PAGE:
Rats are long-tailed, medium-sized rodents that come in a variety of colors. They are a part of the Rodentia order and the Rattus genus. While these animals are usually feared or considered invasive, disease-carrying pests, they serve an especially important purpose in scientific research. They are even favored as very loving and affectionate household pets. Let’s learn more about these long-tailed animals by exploring 10 incredible rat facts!
1. There Are 56 Known Species of Rats
Currently, there are at least 56 species of rats. The best-known species are the black rat and brown rat. They are known as Old World rats that originated in Asia and derived from older species of rats during the Pleistocene era. Rats are often much larger than their mice relatives but typically do not weigh over 17 ounces. As pets, they can live for a few years, while in the wild, they typically do not live past one year due to predation.
2. Rats Have Very Long Tails That Have Various Purposes
The common characteristic of rats is their extremely long and naked tails. While many people are often frightened of rats because of this characteristic, their tails are quite useful to them. Rats often use their tails for balance. Because their tales are heat-loss organs, they can use them to regulate body temperature. Additionally, they use different flicking motions as a form of communication. Lastly, their long tails are weapons used to thwart predators!
3. Rats Are Often Kept as Pets
Although some dangerous forms of wild rats exist, domesticated rats are usually quite loving and affectionate when introduced as pets in a household. In fact, domesticated rats have often been dubbed “pocket puppies” due to their loving and affectionate nature. They love to cuddle and often lick their owners if they have formed a close bond. Just keep in mind they are better in pairs, specifically a pair of males. Not only are they loving, but they are often very loyal and, if socialized properly, are also very trainable companions.
4. Rats Are Commonly Used for Scientific Research
In 1895, a university in Massachusetts formed a population of domesticated rats to study. They studied their diet and conducted psychological studies. They even studied them for genetics, diseases, and the effects of pharmaceuticals. Since then, rats have been used in science to understand a variety of topics better to provide benefits for the health of humankind. Not only have lab rats provided a better understanding of overall health and wellbeing, but they have also been used to study and combat certain infectious diseases.
5. Rats Are Highly Intelligent and Can Be Used as Working Rats
Rats are incredibly intelligent and possess a mental ability that is often seen in both primates and humans alike. Because they have proved incredibly trainable and receptive, rats have often been used for working purposes. They have a profound sense of smell and have often been used to sniff out gunpowder residue and detect mines in military practices. Not only that, but they have also been found as a major source of animal-assisted therapy for humans.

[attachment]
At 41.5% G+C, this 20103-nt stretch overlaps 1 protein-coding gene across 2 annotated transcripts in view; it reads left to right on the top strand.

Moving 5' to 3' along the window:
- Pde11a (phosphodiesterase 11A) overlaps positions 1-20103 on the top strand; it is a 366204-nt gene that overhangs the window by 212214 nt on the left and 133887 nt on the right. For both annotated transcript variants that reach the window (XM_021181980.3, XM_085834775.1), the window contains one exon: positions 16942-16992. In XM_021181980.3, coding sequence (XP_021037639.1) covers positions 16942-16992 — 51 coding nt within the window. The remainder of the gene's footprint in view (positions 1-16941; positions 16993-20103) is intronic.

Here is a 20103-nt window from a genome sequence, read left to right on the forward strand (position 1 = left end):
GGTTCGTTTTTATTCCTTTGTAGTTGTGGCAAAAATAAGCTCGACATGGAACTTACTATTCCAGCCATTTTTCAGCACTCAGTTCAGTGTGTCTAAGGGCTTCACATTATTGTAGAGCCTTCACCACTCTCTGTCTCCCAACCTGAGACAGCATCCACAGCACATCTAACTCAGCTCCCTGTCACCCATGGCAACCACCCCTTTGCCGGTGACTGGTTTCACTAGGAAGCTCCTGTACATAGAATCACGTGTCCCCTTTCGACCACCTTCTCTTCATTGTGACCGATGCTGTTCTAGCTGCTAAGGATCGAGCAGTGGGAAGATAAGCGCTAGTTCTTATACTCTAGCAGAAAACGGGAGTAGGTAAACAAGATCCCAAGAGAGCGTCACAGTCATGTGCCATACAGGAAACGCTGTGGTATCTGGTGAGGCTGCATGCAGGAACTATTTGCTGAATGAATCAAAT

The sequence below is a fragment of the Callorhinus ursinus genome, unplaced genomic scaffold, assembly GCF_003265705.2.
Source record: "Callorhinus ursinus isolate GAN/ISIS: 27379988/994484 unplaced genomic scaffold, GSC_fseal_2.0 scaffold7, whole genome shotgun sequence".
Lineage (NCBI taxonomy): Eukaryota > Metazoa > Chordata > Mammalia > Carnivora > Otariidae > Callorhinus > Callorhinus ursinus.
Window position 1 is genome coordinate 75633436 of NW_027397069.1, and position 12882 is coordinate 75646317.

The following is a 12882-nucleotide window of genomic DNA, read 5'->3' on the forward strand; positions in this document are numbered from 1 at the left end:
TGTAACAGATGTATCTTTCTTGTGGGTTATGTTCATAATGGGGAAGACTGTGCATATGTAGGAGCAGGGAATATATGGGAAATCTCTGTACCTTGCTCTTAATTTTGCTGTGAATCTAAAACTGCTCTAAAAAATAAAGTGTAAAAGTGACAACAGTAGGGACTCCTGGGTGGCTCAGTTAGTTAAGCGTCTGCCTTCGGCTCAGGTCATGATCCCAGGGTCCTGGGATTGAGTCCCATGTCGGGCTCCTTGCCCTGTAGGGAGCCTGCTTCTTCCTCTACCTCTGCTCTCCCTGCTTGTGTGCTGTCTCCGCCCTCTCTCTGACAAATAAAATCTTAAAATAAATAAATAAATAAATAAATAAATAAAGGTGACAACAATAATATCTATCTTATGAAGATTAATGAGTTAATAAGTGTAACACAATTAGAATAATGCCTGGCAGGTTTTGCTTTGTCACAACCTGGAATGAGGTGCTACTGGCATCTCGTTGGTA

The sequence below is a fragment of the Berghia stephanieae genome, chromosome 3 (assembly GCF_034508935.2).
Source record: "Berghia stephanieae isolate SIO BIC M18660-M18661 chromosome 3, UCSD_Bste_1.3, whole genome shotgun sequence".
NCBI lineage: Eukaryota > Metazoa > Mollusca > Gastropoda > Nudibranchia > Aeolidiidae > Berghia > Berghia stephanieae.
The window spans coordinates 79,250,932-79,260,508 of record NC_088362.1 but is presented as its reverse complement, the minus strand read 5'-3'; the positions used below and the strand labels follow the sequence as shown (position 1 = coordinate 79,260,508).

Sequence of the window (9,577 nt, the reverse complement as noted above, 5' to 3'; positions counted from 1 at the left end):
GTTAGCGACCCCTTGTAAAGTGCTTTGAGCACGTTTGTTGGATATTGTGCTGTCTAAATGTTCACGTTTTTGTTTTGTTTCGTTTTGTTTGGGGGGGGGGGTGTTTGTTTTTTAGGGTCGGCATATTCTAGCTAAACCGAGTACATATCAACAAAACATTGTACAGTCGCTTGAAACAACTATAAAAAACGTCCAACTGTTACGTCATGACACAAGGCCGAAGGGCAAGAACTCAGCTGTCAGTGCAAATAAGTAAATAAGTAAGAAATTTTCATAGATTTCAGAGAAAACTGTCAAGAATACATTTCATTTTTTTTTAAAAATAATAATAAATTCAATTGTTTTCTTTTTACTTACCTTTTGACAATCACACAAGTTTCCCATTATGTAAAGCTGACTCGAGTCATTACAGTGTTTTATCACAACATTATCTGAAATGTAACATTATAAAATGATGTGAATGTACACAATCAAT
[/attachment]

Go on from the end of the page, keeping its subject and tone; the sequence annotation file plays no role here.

6. Wild Rats Are Considered an Invasive Species and Pests
Rats have long been considered both an invasive species and pests. They have contributed to both the Bubonic plague and the Black Death. Still, the CDC often says that a variety of diseases are linked to rats. This includes different mutations of the SARS virus. Not only that, but rats love to devour pretty much any food that is nearby. In fact, nearly every fifty years in India, a rat flood occurs. This is composed of armies of Bamboo Rats that swarm rural areas and devour everything in sight, eliminating many food sources for both humans and animals.
7. Rats Can Carry Some Pretty Deadly Diseases
Rats are known to carry fleas that contain both the plague and other deadly viruses and diseases. They are also known to carry other deadly diseases. They are known to spread Lassa fever, leptospirosis, and hantavirus infection to humans as well as certain mites. These mites are known to cause human dermatitis by biting and feeding off humans.
Scientists and medical research teams have been able to identify these diseases and produce medicinal properties to combat them. However, it is still important to report any rat infestations in your home and to be cautious when one is nearby.
8. Rats Live in Large Colonies
Rats are also known to be part of large families or colonies, around 40-50 to be exact. However, they can also reach the hundreds since these are very social animals that constantly reproduce. These colonies are usually near viable food sources. They are often underground in burrows beneath large cities so they can emerge and search for food. They rarely move their homes and will only do so if the food source is greater in another nearby location.
9. Rats Have Very Strong Teeth
Although their mouths are relatively small, rats have strong teeth, most of the strength residing in their incisors. These teeth continuously grow throughout their lives and are primarily used for gnawing. In fact, these incisors can gnaw through anything, even wood, concrete, brick, drywall, aluminum, and much more! Not only are their teeth strong, but their jaws are also relatively powerful.
10. Rats Can Go Without Drinking Water for a Very Long Time
Often surpassing camels, rats can go a long time without water, nearly over a month or longer! They usually hydrate themselves through moisture within their food sources. However, if a rat cannot find food, its time limit for hydration drastically decreases. Most rats can go two to three days without food. However, if they are domesticated, it is best not to let them go this long without food or water.
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